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California utilities commission votes 5-0 for investigation of planned blackouts by PG&E, others

Sacramento Bee

Nov. 13--The California Public Utilities Commission voted unanimously Wednesday to order an investigation into the intentional blackouts by PG&E and other utilities that left millions without power over the course of several days in October.

The PUC panel voted 5-0 during a short public meeting in San Francisco to commence "an investigation into whether California's investor-owned electric utilities prioritized safety and complied with the Commission's regulations and requirements with respect to their Late 2019 Public Safety Power Shutoff (PSPS) events," according to the agenda item.

The inquiry will "investigate whether California's investor owned utilities' actions to de-energize their electric facilities during hazardous weather conditions properly balance the need to provide reliable service with public safety."

The investor-owned utilities include PG&E, which shut off power for hundreds of thousands of homes and business during four distinct, massive-scale outage events in October, as well as Southern California Edison and San Diego Gas & Electric Co.

The vote allows the regulatory commission to formally proceed with an investigation ordered by PUC President Marybel Batjer. Gov. Gavin Newsom, who appointed Batjer to her position in July, has also called for the PUC to investigate the planned blackouts by investor-owned utilities like PG&E.

Following the first mass blackout initiated by PG&E last month, from Oct. 9-12, Batjer sent a letter to PG&E calling for "corrective actions," then held an "emergency meeting" Oct. 18 with PG&E executives.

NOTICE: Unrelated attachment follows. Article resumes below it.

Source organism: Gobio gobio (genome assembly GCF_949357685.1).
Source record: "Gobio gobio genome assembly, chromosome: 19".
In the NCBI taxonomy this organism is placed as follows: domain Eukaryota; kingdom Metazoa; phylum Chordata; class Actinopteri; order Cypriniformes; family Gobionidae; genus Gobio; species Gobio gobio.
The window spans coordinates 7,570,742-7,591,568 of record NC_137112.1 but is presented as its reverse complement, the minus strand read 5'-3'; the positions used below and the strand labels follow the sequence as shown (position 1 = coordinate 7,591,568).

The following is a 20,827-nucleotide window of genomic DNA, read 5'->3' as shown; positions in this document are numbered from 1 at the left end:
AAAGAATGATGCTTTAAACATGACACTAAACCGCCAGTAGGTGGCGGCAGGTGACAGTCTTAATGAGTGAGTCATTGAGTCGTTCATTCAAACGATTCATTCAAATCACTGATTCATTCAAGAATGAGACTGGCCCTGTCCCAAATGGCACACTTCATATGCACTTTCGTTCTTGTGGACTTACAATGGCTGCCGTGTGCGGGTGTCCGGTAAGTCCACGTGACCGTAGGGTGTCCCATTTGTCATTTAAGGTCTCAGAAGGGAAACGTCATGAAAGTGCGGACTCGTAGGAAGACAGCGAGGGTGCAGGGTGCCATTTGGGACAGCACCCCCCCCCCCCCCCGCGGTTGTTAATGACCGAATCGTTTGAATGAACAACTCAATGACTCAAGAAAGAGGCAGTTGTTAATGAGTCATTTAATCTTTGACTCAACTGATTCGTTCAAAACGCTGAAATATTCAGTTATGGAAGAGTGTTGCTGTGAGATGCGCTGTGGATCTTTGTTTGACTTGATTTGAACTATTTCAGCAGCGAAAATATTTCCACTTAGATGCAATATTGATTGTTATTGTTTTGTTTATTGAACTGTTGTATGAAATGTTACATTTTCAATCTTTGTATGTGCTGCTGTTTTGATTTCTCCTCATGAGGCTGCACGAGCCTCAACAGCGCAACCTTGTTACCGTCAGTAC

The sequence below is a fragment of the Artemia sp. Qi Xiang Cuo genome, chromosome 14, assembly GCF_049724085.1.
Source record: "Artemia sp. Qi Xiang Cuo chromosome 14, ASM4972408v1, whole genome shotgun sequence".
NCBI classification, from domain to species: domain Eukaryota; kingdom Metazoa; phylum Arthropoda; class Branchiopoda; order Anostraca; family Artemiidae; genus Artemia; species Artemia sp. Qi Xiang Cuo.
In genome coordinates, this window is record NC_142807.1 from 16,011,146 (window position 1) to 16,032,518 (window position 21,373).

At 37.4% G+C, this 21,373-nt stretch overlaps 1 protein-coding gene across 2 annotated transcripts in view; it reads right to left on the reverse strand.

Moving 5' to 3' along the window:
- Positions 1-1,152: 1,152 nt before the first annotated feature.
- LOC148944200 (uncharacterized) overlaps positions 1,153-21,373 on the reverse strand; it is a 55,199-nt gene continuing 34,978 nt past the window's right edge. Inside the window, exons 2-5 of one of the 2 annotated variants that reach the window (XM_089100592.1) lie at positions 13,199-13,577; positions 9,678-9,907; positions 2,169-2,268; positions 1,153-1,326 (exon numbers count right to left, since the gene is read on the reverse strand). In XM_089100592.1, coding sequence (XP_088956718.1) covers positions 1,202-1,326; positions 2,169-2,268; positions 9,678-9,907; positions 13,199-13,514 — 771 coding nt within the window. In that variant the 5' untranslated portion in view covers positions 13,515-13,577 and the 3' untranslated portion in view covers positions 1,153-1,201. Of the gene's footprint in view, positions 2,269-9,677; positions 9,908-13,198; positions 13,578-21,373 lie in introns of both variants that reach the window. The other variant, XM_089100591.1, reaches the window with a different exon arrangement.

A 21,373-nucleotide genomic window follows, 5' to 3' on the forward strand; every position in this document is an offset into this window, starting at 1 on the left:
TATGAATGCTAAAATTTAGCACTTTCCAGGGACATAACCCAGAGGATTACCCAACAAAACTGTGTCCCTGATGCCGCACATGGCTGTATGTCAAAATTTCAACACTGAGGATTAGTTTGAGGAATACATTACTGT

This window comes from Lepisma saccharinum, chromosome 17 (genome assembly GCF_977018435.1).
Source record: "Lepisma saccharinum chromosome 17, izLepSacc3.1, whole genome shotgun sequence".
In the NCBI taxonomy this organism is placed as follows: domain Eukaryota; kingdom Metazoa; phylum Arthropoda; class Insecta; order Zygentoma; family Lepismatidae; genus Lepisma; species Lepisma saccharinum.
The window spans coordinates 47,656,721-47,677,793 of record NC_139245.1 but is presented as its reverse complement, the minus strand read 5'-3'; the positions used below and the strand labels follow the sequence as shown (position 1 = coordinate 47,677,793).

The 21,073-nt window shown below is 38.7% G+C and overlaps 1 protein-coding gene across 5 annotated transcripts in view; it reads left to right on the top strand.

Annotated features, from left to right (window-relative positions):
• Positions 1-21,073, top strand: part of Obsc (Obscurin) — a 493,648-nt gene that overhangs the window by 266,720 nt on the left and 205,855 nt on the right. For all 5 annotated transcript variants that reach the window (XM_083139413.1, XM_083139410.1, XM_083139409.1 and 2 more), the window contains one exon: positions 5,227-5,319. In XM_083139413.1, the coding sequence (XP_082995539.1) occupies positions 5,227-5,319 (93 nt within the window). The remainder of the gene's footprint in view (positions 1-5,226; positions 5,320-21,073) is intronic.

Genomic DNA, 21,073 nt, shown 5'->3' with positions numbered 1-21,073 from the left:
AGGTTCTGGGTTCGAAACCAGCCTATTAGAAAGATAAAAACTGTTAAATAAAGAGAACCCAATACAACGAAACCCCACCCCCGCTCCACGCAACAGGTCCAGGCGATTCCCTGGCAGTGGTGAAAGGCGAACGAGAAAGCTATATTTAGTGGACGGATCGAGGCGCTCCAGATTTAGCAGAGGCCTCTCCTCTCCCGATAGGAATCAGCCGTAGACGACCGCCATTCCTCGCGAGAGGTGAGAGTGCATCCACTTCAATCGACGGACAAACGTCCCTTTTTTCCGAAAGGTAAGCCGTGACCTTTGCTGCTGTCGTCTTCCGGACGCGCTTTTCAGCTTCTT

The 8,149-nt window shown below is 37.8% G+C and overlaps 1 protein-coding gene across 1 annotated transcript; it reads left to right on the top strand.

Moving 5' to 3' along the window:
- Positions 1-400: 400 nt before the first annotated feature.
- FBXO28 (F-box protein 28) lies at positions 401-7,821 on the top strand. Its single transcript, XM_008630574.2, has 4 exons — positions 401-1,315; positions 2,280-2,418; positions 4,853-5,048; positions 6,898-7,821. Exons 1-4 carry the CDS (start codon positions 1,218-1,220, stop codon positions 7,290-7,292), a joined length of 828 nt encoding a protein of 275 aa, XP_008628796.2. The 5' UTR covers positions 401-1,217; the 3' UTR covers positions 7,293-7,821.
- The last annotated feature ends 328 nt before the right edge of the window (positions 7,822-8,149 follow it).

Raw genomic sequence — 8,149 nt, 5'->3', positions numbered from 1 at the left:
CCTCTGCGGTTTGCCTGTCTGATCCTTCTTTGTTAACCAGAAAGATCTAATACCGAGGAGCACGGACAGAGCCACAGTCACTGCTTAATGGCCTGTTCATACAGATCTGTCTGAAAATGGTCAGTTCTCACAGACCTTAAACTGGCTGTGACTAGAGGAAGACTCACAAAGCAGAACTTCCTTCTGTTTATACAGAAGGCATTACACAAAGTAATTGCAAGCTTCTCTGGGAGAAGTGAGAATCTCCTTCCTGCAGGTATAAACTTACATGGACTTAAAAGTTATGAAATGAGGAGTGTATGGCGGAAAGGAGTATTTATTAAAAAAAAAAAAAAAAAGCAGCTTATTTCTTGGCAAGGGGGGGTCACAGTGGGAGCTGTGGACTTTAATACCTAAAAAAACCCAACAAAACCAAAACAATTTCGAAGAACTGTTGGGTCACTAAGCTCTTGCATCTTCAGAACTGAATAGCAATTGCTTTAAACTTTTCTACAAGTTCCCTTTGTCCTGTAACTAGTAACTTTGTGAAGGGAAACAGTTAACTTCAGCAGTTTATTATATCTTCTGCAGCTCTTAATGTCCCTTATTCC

In advance of that meeting, PG&E CEO Bill Johnson in statements and in a letter to Newsom defended the deliberate outages, citing concern for safety following significant severe wind events throughout Northern California that posed extreme wildfire risk. Johnson did apologize for what Batjer referred to as a "total breakdown" in PG&E's communications with the public and local governments.

All that happened before the Oct. 23 ignition of the Kincade Fire, the state's largest wildfire so far this year, which started near the Sonoma County town of Geyserville and spread rapidly during an even gustier windstorm two days later, also in the midst of yet another mass blackout.

PG&E in a filing to the PUC disclosed that a faulty transmission tower may have sparked the Kincade Fire in the hills outside of Geyserville. In the following days, PG&E stock plummeted and criticism of the utility by elected officials, including a coalition of mayors and county supervisors including Sacramento Mayor Darrell Steinberg, sharpened even more.

PG&E extends claims deadline

Separately, PG&E announced this week that it has extended the deadline to file claims related to Northern California wildfires.

Anyone who believes money is owed to them by PG&E from Northern California fires that ignited before Jan. 29, 2019, the date the company filed for Chapter 11 bankruptcy, has until 5 p.m. on Dec. 31 to file their claim. The original deadline had been Oct. 21.

Fire claims can be filed online at


(c)2019 The Sacramento Bee (Sacramento, Calif.)

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